Friday, January 14, 2011

Best of 2010 - performances.

Last year I had a general "best voice acting" category that considered games as a whole. This year I'm going a different route, trying to single out performances by individuals that were impressive.

The problem with this is, as I look back at the year in games, I find quite a few individuals (and two casts) are deserving of adulation. Instead of leaving anyone out and feeling a bit guilty for it, I'm just going to name them all. Don't run away! There's only seven, in total - and for the first three, I'll try to make it quick.


in Metal Gear Solid: Peace Walker

I just never get tired of him, and he always delivers. He's been delivering since the PS1. It's always a thrill to hear that low, cheesy growl. There are no other returning characters on this list - and as much as I love Terrence Carson (Kratos in the God of War series), I have to give the nod to Hayter.

in Fallout: New Vegas

Jason Marsden (as Boone) also deserves recognition, but the biggest standout among a very strong cast is Felicia Day's instantly endearing turn as pugilist monk Veronica. It's not an exaggeration to say I love her, and a great deal of that is thanks to Day's performance.

in Darksiders

No one is going to submit the script for Darksiders for a writing award, but Liam O'Brien invests the cheeseball, melodramatic story with so much smoldering gravitas that we have no recourse but to buy into his character and the world he inhabits - and cheer. I dare you not to thrill when he says "no, not alone."


in Red Dead Redemption

Weithoff delivers a massive quantity of quality in Rockstar San Diego's magnum opus. Like the all the best performances of the year, he breathes an instantly identifiable humanity into the character - and while it's not always easy to like John Marston (he's a bit thick), the player always believes him.

If this were a best cast award, this title would take the cake - every character in the game feels like they truly occupy the iconic time and place of Red Dead Redemption - but I'm trying to single out remarkable individual performances, so let's move on.

in Heavy Rain

Heavy Rain's cast is all over the place, in terms of quality. It's generally strong - held back by actors desperately trying to to match an American accent and substandard writing - but Sam Douglas soars above the rest of the cast and the uneven script to deliver a stunning turn as Scott Shelby.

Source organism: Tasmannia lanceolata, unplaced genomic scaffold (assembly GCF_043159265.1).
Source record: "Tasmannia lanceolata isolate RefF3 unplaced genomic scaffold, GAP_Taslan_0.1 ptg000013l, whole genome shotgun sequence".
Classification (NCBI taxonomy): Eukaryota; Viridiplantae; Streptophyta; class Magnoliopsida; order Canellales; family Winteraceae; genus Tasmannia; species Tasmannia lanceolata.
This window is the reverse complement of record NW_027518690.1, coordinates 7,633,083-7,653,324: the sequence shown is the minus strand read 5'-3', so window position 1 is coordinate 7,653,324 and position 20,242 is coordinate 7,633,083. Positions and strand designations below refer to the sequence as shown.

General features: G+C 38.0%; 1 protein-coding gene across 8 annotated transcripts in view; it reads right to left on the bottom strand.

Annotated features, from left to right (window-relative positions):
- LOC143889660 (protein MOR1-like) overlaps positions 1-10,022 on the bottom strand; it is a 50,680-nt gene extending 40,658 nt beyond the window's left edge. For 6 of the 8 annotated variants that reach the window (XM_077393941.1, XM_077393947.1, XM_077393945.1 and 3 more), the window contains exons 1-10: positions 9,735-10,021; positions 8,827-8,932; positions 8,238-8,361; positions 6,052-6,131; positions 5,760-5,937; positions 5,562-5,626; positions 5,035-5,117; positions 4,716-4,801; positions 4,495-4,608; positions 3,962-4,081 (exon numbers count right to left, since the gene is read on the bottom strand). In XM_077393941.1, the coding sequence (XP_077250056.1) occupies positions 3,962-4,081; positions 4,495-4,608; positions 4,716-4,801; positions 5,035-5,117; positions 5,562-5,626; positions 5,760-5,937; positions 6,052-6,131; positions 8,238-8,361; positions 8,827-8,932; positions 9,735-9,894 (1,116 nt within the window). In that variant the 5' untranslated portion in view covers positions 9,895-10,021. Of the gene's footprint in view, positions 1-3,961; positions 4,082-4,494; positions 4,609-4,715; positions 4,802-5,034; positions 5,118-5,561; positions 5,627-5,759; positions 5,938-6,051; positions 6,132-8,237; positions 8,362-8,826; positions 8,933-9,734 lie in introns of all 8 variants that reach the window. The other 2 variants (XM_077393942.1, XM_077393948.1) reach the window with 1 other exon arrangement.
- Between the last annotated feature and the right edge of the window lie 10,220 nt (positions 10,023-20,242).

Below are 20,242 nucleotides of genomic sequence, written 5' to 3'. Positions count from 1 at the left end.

Douglas's performance is subtle, confident, and remarkably controlled - easily making Shelby and his story the most interesting thing in the game. He is the shining star in Heavy Rain's cloudy sky.


in Enslaved

Originally, Serkis was going to win this category - and some may argue I'm about to rob him of his well-deserved adulation - after all, Serkis once again proves himself a remarkable talent, here. After the spastic Gollum in Lord of the Rings and the booming King Bohan in Heavenly Sword, Serkis's Monkey is dialed way, way back - and what remains is a performance that embodies all the traits I list in the best work above. It's subtle. It's controlled. Thoughtful, relatable, human - never letting the player, for a moment, disbelieve the character.

Andy Serkis is fantastic in Enslaved. I - torn, really - give him second place because his (incredible) performance doesn't have as great an impact on that game as the winners do on theirs.

* * *

of 2010

in Resonance of Fate

Surprised? It's okay, I didn't see it coming either - until I started writing this post.

No single actor or cast had so great an impact on their game as the central trio in Resonance of Fate - partly due to how great a departure their work (and the game) is from what you find in your run-of-the-mill JRPG.

North, DiCicco and Menville are all remarkable alone - each exhibiting the qualities I would point out in Sam Douglas, Andy Serkis and Rob Wiethoff - but they are fantastic when you put them together. Beyond this delicious chemistry, the three boast excellent comedic timing and a script that never overplays anything. It's a weird, fun, wholly endearing ensemble piece that elevates enjoyment of a JRPG story from a guilty pleasure to a wholesome, entertaining romp.
"Nolan North as Vashyron, finally, plays a character beyond the prototypical Uncharted smart-aleck he's been tasked with since 2007, while Scott Menville is a pressure cooker of darkness and violence as the mysterious, angsty Zephyr. I've become very familiar with how good those two are, so perhaps that's why I feel Jessica DiCicco as Leanne is a bit of a revelation.

With a perfect balance of tsundere violence (look it up, it's okay), fathomless strength of spirit and charming innocence, it's very hard to dislike Leanne. Jessica DiCicco can sit comfortably with the great voice actors of this generation."
- from the review -

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